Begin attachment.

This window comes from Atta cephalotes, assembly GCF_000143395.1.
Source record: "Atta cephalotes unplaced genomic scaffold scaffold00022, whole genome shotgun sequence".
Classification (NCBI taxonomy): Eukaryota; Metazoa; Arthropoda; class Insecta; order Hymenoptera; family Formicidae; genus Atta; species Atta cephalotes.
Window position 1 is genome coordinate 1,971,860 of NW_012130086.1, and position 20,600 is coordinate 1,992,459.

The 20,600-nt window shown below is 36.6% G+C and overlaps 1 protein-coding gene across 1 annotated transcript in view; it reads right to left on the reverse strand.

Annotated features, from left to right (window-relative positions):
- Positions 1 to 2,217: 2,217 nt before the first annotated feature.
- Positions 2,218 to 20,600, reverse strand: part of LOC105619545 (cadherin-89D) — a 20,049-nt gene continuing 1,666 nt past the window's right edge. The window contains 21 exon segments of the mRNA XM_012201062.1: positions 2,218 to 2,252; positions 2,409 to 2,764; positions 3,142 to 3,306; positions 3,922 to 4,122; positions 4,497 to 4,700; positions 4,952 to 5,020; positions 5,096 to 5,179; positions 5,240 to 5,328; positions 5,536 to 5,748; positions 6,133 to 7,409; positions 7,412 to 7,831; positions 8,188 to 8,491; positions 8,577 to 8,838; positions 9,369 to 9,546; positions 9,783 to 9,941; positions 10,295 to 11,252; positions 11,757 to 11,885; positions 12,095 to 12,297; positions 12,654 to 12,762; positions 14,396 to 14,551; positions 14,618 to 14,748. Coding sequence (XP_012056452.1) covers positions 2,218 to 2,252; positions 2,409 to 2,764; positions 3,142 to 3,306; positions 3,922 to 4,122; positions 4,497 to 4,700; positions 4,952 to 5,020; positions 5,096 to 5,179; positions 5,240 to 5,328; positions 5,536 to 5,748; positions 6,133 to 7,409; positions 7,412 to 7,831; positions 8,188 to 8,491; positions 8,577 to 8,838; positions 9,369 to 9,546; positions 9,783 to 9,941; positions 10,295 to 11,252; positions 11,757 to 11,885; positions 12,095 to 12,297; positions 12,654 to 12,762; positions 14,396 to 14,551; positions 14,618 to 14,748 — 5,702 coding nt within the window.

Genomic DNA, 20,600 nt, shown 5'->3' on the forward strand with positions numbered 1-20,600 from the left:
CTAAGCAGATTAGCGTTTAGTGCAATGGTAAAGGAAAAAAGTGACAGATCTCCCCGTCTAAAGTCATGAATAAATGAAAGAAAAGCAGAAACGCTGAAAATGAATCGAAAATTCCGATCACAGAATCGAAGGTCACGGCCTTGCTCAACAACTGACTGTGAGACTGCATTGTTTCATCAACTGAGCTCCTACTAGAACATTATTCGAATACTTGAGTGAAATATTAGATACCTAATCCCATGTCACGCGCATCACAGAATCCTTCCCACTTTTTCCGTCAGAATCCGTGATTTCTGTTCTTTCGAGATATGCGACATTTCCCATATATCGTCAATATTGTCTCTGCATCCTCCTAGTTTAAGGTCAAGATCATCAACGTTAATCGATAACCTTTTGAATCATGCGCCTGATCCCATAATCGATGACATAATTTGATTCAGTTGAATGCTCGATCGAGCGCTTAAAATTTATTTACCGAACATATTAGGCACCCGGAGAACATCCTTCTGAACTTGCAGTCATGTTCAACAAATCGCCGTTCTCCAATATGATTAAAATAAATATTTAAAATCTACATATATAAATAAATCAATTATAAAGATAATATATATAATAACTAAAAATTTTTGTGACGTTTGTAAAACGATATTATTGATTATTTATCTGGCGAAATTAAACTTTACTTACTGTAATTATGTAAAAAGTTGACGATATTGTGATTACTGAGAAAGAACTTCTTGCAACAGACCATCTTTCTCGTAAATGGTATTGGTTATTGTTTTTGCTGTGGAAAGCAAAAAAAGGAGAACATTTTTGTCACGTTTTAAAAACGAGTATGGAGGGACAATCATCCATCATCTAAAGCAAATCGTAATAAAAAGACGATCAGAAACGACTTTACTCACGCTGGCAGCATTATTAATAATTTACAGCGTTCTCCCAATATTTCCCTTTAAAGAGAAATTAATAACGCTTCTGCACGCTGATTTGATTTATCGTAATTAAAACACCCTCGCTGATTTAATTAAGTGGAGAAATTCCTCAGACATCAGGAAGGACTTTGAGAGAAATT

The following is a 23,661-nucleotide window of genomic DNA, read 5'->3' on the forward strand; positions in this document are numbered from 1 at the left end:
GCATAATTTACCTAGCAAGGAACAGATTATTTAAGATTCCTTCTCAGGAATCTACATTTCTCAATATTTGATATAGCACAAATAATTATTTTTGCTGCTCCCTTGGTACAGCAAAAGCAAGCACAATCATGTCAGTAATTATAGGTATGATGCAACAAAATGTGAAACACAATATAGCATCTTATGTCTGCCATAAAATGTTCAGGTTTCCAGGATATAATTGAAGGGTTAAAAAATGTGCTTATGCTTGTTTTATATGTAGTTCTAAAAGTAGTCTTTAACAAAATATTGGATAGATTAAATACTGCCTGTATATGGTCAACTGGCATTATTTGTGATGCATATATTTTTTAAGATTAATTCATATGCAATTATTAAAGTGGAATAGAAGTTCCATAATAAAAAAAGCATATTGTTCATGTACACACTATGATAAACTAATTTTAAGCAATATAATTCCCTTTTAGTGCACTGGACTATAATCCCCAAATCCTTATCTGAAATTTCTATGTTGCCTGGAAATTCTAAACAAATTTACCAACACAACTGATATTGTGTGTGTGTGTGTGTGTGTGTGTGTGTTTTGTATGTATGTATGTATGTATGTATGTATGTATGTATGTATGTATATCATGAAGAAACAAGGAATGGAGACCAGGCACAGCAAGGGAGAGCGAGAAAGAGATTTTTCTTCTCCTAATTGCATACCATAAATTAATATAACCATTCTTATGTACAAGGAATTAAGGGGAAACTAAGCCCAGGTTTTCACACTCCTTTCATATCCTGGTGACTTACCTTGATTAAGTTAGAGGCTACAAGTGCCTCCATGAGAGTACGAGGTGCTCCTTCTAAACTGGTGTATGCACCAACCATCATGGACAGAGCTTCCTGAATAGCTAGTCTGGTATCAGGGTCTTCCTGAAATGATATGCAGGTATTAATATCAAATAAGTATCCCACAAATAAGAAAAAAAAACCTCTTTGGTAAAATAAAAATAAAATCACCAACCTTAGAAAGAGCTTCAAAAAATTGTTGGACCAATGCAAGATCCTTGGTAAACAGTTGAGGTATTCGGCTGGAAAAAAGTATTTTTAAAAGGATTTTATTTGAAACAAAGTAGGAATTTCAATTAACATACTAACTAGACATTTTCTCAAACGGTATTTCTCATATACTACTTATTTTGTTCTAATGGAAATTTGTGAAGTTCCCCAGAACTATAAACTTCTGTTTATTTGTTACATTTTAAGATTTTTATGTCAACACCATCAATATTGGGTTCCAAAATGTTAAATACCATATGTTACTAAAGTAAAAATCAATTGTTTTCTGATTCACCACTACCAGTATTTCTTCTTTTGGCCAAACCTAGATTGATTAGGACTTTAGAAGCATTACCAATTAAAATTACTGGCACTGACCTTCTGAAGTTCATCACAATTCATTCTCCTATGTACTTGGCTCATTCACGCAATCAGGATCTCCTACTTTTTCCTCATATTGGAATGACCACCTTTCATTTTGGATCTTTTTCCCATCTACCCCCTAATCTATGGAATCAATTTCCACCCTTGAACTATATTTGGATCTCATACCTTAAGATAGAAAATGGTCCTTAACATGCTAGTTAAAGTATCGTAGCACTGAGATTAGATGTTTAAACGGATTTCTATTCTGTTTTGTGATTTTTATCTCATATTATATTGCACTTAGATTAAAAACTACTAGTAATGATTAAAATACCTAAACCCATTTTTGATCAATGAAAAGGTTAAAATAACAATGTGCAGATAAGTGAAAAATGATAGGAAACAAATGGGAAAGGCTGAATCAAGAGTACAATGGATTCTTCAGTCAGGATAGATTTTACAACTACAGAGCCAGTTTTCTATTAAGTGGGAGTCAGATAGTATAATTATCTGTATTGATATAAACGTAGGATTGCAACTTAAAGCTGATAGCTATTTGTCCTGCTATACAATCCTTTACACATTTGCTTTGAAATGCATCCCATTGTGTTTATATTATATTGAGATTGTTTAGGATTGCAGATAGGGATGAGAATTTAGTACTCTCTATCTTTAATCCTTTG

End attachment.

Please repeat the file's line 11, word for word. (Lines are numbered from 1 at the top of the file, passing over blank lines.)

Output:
The following is a 23,661-nucleotide window of genomic DNA, read 5'->3' on the forward strand; positions in this document are numbered from 1 at the left end: